Ignace François Broutin
Ignace François Broutin (La Bassée, 1690–1751) was a French Chevalier of the Order of St. Louis military officer, commander of Fort Rosalie among the Natchez people, and later an architect and Captain of Engineers of the King in the Province  in colonial Louisiana. He is chiefly remembered for designing the Ursuline Convent, now "the only remaining intact French colonial building in New Orleans."
A native of La Bassée in northern France, Broutin arrived in Louisiana in 1720 and married Madeleine la Maire (likely a cousin - his mother's maiden name was la Mairée), widow of François Philippe de Marigny and mother of Antoine Philippe de Marigny. In 1748, his daughter, Madeleine Marguerite de Broutin (1730 - 1805), married a grandson of French-Canadian judge and poet, René-Louis Chartier de Lotbinière, Louis-Xavier Martin de Lino de Chalmette. The de Lino plantation, called "Chalmette", became the site of the 1815 Battle of New Orleans, and was later adopted as the name of the seat of St. Bernard Parish: Chalmette. Their son, Ignace de Lino, reportedly died suddenly, a month later, devastated by the extensive damage to his inherited family mansion during the Battle.
In the year following the 1755 death of her first husband, Louis-Xavier, at just 35, Madeleine Broutin then wed another grandson of René Chartier's, Major Pierre Denys de La Ronde (1726 - 1772). Their only son together, Colonel Pierre Denis de La Ronde (1762 - 1824), played an "essential" role in the Battle of New Orleans, which had also claimed his plantation, bordering his half-brother de Lino's, being, first, the main site of the definitive Night Battle, December 23–24, 1814, in which General Edward Pakenham lost his life, then, secondly, commandeered by the British Army as a field hospital.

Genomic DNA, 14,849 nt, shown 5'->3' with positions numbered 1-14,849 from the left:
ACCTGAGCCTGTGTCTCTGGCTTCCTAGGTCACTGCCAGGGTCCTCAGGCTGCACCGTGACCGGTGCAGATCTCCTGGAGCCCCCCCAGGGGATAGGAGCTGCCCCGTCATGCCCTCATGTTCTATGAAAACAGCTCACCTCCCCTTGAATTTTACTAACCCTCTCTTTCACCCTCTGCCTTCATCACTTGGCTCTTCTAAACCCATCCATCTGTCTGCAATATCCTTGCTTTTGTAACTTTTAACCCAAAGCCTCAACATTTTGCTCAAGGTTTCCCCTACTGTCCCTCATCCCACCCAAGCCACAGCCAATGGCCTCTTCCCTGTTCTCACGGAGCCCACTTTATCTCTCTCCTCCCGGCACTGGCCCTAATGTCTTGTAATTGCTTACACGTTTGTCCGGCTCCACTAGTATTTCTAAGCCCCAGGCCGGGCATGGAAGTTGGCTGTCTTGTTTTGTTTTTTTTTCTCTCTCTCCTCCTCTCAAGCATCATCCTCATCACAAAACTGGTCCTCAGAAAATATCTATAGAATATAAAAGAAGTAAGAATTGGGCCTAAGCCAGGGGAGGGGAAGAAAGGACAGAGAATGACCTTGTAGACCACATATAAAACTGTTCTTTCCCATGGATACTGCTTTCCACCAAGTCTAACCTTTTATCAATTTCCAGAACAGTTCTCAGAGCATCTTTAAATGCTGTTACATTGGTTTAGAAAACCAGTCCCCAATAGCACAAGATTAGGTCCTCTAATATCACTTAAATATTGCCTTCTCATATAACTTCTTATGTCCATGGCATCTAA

At least two descendants reflected his architectural legacy: grandson Colonel Denis de La Ronde (1762–1824), whose stately "house was similar in plan and exterior to the Ursuline Convent designed by Broutin" (albeit now widely misnamed as Versailles, Louisiana), today an historic ruins; and his niece, the tragic, yet highly creative survivor of the murderous Baron Joseph Delfau de Pontalba's final attempt to steal her fortune. Micaela Almonester, Baroness de Pontalba, whose personal legacy endures, as does her great-grandfather's, with the famed Pontalba Buildings gracing Jackson Square in the French Quarter of New Orleans, Louisiana, and with the official residence of the United States Ambassador to France, the Hôtel de Pontalba in Paris.
François Broutin is said to have died in New Orleans, on August 9, 1751; but the whereabouts of his remains are unknown.
- Regio Basiliensis - Volumes 18 à 20 - Page 68 Geographisch-Ethnologische Gesellschaft Basel - 1977 "... der Witwe Marie-Madelaine Le-Maire verehelichte, belegen, dass dieser, ein Sohn von Pierre Broutin und Michèle la Mairée, um 1690/91 in la Bassée, einem Flecken bei der heutigen Stadt Lille in Nordfrankreich zur Welt gekommen war.
- "Creole Families of New Orleans, by Grace Elizabeth King; Macmillan; USA; 1981, p. 75."
- "Research Laboratories of Archeology: Colonial Louisiana: Early Architectural Drawings
- Vestiges of Grandeur: Plantations of Louisiana's River Road, by Richard Sexton; Chronicle Books; USA; 1999, p. 18. ISBN 0-8118-1817-9.
- Stanley Clisby Arthur, George Campbell Huchet De Kernion Old Families of Louisiana; 1998, pp. 91-92, 123, 322: "Madeleine Marguerite Broutin, daughter of Ignace François Broutin, royal engineer in the colony and commandant of the Natchez Post, and Madeline le Maire."
- "The Historic New Orleans Collection Quarterly, Vol. XXVII, Number 2; Spring 2010, p. 9."
- "Historic marker dedication held at De La Ronde Ruins in Chalmette"; The Times-Picayune; December 8, 2014.
- Ignace Broutin on Find a Grave